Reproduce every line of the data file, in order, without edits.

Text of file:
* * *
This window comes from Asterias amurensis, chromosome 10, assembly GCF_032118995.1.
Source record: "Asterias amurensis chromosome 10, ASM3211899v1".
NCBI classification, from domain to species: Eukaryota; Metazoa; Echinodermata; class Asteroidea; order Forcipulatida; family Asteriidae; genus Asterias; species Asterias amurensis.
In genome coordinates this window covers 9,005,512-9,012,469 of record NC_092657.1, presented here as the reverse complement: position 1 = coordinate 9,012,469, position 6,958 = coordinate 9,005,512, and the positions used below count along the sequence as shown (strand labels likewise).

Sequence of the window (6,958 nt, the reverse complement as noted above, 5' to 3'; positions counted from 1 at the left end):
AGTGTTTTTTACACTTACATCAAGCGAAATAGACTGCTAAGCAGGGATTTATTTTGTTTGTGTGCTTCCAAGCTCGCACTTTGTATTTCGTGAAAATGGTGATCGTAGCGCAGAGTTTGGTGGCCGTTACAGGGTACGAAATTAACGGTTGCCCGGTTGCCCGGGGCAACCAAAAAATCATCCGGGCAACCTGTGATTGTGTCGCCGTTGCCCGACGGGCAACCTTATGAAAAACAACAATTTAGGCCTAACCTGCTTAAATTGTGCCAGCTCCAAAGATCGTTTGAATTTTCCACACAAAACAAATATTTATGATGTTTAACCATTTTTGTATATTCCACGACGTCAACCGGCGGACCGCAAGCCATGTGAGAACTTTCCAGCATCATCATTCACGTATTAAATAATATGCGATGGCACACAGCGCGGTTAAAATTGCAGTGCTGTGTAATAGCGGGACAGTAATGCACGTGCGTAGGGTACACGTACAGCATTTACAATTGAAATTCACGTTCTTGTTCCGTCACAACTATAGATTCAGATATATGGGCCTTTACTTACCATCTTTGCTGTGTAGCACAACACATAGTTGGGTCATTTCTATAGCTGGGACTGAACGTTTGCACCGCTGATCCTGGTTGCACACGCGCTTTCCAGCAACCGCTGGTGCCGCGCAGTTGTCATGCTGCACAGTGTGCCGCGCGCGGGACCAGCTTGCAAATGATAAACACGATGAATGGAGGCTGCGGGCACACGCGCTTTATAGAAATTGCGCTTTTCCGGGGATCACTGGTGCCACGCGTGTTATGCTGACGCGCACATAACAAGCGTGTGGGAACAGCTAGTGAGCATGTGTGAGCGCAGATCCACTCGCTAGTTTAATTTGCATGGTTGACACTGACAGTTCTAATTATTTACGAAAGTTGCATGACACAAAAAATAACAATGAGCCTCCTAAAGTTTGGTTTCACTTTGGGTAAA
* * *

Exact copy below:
This window comes from Asterias amurensis, chromosome 10, assembly GCF_032118995.1.
Source record: "Asterias amurensis chromosome 10, ASM3211899v1".
NCBI classification, from domain to species: Eukaryota; Metazoa; Echinodermata; class Asteroidea; order Forcipulatida; family Asteriidae; genus Asterias; species Asterias amurensis.
In genome coordinates this window covers 9,005,512-9,012,469 of record NC_092657.1, presented here as the reverse complement: position 1 = coordinate 9,012,469, position 6,958 = coordinate 9,005,512, and the positions used below count along the sequence as shown (strand labels likewise).

Sequence of the window (6,958 nt, the reverse complement as noted above, 5' to 3'; positions counted from 1 at the left end):
AGTGTTTTTTACACTTACATCAAGCGAAATAGACTGCTAAGCAGGGATTTATTTTGTTTGTGTGCTTCCAAGCTCGCACTTTGTATTTCGTGAAAATGGTGATCGTAGCGCAGAGTTTGGTGGCCGTTACAGGGTACGAAATTAACGGTTGCCCGGTTGCCCGGGGCAACCAAAAAATCATCCGGGCAACCTGTGATTGTGTCGCCGTTGCCCGACGGGCAACCTTATGAAAAACAACAATTTAGGCCTAACCTGCTTAAATTGTGCCAGCTCCAAAGATCGTTTGAATTTTCCACACAAAACAAATATTTATGATGTTTAACCATTTTTGTATATTCCACGACGTCAACCGGCGGACCGCAAGCCATGTGAGAACTTTCCAGCATCATCATTCACGTATTAAATAATATGCGATGGCACACAGCGCGGTTAAAATTGCAGTGCTGTGTAATAGCGGGACAGTAATGCACGTGCGTAGGGTACACGTACAGCATTTACAATTGAAATTCACGTTCTTGTTCCGTCACAACTATAGATTCAGATATATGGGCCTTTACTTACCATCTTTGCTGTGTAGCACAACACATAGTTGGGTCATTTCTATAGCTGGGACTGAACGTTTGCACCGCTGATCCTGGTTGCACACGCGCTTTCCAGCAACCGCTGGTGCCGCGCAGTTGTCATGCTGCACAGTGTGCCGCGCGCGGGACCAGCTTGCAAATGATAAACACGATGAATGGAGGCTGCGGGCACACGCGCTTTATAGAAATTGCGCTTTTCCGGGGATCACTGGTGCCACGCGTGTTATGCTGACGCGCACATAACAAGCGTGTGGGAACAGCTAGTGAGCATGTGTGAGCGCAGATCCACTCGCTAGTTTAATTTGCATGGTTGACACTGACAGTTCTAATTATTTACGAAAGTTGCATGACACAAAAAATAACAATGAGCCTCCTAAAGTTTGGTTTCACTTTGGGTAAA